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Maybe because of the long and fascinating (and learned and witty and wise) conversation held here a while back, but I thought that once upon a time I asked for suggestions of utopian novels.  I am going to be teaching a course (of my own devising, how nice) in Utopia as Fiction, a topic I've long pondered.  Students will be asked to write their own utopian fiction in the course of the class, and also read and critique a utopian novel or fiction selected from a list.  

I gave something like this course the very first time I taught at Yale (or anywhere), in a program called College Seminars, where students in the Yale colleges chose their own course to sponsor from many applications.  

I gave them a list then that now looks a bit stodgy and old-fashioned, though the new class would certainly still be offered Herland, Lost Horizon, maybe Walden Two or Robert Graves's  very peculiar Watch the North Wind Rise.  But I need hipper and more contemporary offerings.  (The Dispossessed will be on the main reading list.)  A Kim Stanley Robinson one about California was mentioned herein in connection with treatment of disabilities in Utopia.  Any others we can think of?  Remember, Utopia not Dystopia (or at least Utopia out of Dystopia.)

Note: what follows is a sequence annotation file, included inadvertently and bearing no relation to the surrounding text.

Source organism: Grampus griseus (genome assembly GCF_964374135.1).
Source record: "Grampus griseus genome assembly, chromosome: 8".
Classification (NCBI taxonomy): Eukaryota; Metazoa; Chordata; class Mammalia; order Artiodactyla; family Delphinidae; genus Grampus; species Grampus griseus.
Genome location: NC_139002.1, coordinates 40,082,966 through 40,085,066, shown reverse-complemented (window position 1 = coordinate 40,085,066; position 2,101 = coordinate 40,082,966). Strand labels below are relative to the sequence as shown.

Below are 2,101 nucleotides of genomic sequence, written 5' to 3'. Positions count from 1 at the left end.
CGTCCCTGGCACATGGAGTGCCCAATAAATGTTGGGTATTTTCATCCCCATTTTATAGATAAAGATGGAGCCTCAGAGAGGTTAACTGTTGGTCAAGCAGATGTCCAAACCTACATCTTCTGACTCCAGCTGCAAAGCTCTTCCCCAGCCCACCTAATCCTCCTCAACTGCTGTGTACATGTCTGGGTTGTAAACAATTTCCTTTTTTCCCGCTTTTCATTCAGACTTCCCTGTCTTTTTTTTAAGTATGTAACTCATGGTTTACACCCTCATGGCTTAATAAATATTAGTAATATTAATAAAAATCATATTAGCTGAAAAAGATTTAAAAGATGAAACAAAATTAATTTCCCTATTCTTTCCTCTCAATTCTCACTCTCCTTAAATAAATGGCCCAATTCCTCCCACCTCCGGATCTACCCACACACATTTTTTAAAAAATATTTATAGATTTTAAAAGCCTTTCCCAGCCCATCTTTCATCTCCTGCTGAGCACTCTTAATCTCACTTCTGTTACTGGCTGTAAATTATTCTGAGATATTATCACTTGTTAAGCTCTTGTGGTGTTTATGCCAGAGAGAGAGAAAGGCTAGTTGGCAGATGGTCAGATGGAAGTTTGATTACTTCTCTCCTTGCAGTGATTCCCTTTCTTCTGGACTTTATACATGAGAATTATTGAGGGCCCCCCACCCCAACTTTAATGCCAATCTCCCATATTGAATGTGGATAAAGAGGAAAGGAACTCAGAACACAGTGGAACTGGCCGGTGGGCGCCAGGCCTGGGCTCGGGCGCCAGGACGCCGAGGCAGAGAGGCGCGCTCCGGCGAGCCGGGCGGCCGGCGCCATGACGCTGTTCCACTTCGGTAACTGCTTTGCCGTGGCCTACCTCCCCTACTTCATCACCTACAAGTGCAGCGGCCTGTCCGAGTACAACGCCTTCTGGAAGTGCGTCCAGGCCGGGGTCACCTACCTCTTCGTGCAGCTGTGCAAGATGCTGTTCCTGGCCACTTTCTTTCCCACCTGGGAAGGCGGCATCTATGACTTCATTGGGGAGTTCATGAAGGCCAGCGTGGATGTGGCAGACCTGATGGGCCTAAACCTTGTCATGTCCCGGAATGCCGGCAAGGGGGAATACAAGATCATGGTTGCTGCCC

Apr. 3rd, 2012 05:39 pm (UTC)
Re: Probably too long ...
[Re-posting because my first one was accidentally sent as if by
Anonymous. Sorry about that.]

But for a certain type, at least the idea of Bellona is pretty attractive: a tolerable amount of danger, food and shelter for the taking, sex in any conceivable permutation at hand — what's not to like (at least if one is 17 and not, ahem, 47 years old?

But that was kind of my point. I can't think of many so-called utopias that i would much like to live in. The only fictional one I can think of is Robinson's Mars and that is very explicitly not meant to be utopian, but rather a society that has solve many of our problems, only to encounter a passel of others.
Apr. 4th, 2012 10:56 am (UTC)
Re: Probably too long ...
"For a certain type, at least the idea of Bellona is pretty attractive..." Very true. And for a number of types in the novel, due to those very same freewheeling, unstructured traits Bellona is actually a dystopia. The society of Triton says much the same thing: one person's utopia is another person's dystopia.